Learn to make a masterpiece without leaving your studio

By , Special to The Christian Science Monitor

If you want to study art online, one thing's for certain: not only should you want to improve your artistic skills, but you must have a real degree of comfort with computers.

And don't be fooled: These are not casual correspondence-style courses. All of the online art classes currently available are offered through degree-granting institutions and taught by regular faculty, and they tend to be relatively intense.

Computer technology now offers the major benefit of in-person art classes - the sharing of ideas and techniques - combined with the convenience of working at home.

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"The actual making of the work is still done in a traditional way," says Tom Hyatt, vice president for technology at the Maryland Institute College of Art in Baltimore. "Putting work on the Web lets everyone in the class see it," Mr. Hyatt adds. "The technology allows for a genuine critique."

Most online art-instruction courses are in the area of graphic design, often involving computer applications, such as Web design and the use of specific software for advertising illustration. The courses do not teach the basic operation of the software; instead, students may be directed to tutorials that will allow them to gain familiarity with PhotoShop, Illustrator, or other relevant programs. Many of the design classes are taken by career-changers, or people already in the field who want to learn new skills.

However, there are online classes in traditional fine-art media, such as drawing, painting, sculpture, and printmaking, at many of the same institutions.

Online instructors write a prepared lesson that is posted on the "Web classroom." At the Art Institute Online, run by the Art Institute of Pittsburgh, one may either read the lesson or, by clicking on the menu, hear it read by a professional narrator (rather than the instructor). Faculty often receive extensive training in how to communicate briefly, as well as how to encourage group participation and maintain direction when teaching students who show up for class only as e-mail messages.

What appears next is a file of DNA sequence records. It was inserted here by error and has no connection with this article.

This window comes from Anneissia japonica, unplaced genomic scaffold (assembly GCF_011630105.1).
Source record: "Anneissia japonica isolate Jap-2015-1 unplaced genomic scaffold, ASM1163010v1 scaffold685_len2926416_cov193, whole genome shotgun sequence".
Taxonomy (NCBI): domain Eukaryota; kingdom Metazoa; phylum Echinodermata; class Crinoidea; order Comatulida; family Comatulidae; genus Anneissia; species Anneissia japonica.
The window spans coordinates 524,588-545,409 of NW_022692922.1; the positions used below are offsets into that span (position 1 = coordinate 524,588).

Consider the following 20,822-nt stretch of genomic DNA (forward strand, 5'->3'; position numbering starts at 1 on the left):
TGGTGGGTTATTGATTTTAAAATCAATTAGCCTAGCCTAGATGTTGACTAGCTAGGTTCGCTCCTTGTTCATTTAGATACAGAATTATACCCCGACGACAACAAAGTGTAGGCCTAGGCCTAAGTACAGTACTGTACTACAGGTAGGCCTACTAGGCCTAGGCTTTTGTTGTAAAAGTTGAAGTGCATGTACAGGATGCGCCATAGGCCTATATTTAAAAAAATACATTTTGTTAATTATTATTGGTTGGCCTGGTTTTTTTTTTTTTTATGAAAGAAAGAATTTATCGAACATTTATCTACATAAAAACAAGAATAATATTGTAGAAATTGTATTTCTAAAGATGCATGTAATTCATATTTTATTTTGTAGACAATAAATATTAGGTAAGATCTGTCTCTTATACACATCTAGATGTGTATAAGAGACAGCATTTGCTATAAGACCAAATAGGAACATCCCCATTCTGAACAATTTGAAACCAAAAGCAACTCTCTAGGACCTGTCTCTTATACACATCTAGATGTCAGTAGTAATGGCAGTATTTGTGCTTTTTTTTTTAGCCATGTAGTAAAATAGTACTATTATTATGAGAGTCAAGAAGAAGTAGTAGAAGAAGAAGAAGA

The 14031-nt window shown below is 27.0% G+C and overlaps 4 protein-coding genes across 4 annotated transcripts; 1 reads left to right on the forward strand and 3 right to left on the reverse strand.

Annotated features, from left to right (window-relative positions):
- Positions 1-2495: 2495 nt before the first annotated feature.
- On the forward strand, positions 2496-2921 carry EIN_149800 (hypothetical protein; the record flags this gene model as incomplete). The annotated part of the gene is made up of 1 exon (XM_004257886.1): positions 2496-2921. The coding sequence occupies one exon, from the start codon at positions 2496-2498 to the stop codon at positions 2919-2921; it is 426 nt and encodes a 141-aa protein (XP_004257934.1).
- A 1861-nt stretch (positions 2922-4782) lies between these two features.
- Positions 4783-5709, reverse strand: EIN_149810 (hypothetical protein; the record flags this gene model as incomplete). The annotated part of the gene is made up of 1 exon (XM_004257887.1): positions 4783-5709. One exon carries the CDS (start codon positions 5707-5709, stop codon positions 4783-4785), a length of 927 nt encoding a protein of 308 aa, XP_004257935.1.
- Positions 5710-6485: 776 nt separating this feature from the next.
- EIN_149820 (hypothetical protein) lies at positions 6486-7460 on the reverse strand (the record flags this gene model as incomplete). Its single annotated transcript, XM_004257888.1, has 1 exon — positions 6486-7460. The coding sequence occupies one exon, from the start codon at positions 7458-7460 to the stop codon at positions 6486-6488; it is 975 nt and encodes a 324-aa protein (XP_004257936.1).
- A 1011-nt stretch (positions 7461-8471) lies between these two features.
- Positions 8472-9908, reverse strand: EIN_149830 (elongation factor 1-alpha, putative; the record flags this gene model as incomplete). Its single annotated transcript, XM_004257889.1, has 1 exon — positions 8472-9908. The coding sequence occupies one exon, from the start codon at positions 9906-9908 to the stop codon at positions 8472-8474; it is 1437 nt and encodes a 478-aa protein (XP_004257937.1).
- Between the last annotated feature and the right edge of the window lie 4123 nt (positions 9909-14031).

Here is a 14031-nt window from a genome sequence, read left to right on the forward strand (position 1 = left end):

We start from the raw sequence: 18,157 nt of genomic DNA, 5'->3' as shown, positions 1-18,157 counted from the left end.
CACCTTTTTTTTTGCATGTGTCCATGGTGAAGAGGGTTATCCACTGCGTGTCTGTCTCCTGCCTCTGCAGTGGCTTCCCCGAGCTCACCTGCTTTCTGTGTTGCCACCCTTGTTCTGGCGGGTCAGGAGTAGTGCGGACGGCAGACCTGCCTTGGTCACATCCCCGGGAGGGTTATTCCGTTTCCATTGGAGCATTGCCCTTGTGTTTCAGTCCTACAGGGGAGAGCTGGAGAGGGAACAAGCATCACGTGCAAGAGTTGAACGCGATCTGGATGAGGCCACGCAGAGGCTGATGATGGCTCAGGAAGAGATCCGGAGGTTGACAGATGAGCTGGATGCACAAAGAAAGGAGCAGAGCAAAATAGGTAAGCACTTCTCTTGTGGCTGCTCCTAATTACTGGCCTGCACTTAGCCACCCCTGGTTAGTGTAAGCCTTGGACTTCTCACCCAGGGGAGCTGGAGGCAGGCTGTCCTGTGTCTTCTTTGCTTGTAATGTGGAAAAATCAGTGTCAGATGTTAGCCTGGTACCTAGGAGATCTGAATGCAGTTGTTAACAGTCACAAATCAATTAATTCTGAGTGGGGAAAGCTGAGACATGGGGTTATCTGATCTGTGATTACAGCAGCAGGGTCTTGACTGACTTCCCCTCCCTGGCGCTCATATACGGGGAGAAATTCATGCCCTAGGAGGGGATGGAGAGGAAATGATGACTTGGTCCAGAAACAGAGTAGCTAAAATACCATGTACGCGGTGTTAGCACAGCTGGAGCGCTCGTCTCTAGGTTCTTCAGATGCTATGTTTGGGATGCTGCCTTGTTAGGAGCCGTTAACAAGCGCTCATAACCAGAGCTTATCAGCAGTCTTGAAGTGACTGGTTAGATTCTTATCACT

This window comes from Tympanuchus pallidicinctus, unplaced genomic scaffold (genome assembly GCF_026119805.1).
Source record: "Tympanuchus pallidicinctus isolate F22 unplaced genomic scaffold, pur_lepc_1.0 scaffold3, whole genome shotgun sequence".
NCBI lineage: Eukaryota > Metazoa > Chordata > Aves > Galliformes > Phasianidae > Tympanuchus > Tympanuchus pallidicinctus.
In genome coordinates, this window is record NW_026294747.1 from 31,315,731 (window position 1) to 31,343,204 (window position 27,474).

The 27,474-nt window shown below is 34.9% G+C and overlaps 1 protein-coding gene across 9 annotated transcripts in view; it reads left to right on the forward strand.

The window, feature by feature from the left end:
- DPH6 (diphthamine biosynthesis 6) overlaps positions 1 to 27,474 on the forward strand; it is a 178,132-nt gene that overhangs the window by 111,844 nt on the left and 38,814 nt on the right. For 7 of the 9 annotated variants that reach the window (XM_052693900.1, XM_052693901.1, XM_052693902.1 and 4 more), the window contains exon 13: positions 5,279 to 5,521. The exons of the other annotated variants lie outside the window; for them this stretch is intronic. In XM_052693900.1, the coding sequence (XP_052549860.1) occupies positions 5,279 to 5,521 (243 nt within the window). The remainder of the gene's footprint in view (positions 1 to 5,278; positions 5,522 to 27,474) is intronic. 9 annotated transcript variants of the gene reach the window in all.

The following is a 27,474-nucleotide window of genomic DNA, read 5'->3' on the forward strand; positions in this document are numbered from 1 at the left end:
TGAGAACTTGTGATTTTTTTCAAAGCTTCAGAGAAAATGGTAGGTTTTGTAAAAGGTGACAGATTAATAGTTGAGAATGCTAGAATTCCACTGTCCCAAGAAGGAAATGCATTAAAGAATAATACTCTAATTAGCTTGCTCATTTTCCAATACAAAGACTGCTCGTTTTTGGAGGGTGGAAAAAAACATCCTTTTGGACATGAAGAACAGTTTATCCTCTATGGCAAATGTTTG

The online classroom participation consists of offering an evaluation, or critique, of other students' work and a discussion of one's own, as well as responding to questions posed by the instructor.

The quality of classroom participation and the artwork itself are the basis of any grades or credit offered.

Most distance-learning programs are designed to be "asynchronous," not taking place at any one time.

"The instructor bears the burden of juggling conversations, answering questions from this person, asking a question of that person," Hyatt says. Some online courses do have "real time" class periods once a week.

When it comes to supplementing e-mail conversations, approaches vary. The Art Institute Online does not permit students and faculty to communicate by telephone. At the Minneapolis College of Art & Design, on the other hand, faculty and students do communicate by phone, but Rebecca Alm, the senior developer of the distance-learning initiative there, says it is valuable for everyone involved to "get to know each other through the work and not based on how they look or sound."

A number of schools with online programs offer a free sample of a class, where visitors to the website can view artwork, instructor's comments, and students' responses.

The cost of an online course at an art school or college is likely to be the same as for a traditional studio class, although the material can often be covered in fewer weeks online.

At the Minneapolis College of Art & Design, both the online and traditional studio courses are $505 per credit. Similarly, at Parsons School of Design, online and traditional studio classes cost $660 per credit, while noncredit or certificate students pay a set price of between $350 and $600.

Online courses for artists aren't limited to traditional studio subjects. Art Marketing Workshops (www.artmarketingworkshops.com) provides a series of four-week classes on selling artwork, while Parsons offers a five-week course entitled "Presenting Your Artwork to Galleries."

A sample of online art programs:

The Art Institute Online 420 Boulevard of the Allies Pittsburgh, PA 15219 (877) 872-8869 or (412) 291-5100

http://www.aionline.edu

Maryland Institute College of Art

1300 West Mt. Royal Avenue

Baltimore, MD 21217

(410) 225-2255

http://www.mica.edu

Minneapolis College of Art and Design

2501 Stevens Avenue South

Minneapolis, MN 55404

(800) 874-MCAD

http://www.mcad.edu

Open Learning Agency

4355 Mathissi Place

Burnaby, British Columbia V5G 4S8

Canada

(604) 431-3000

(800) 663-1663 (within Canada)

http://www.ola.ca

Parsons School of Design

New School University

66 West 12th Street

New York, NY 10011-8878

(212) 229-5600

http://www.parsons.edu

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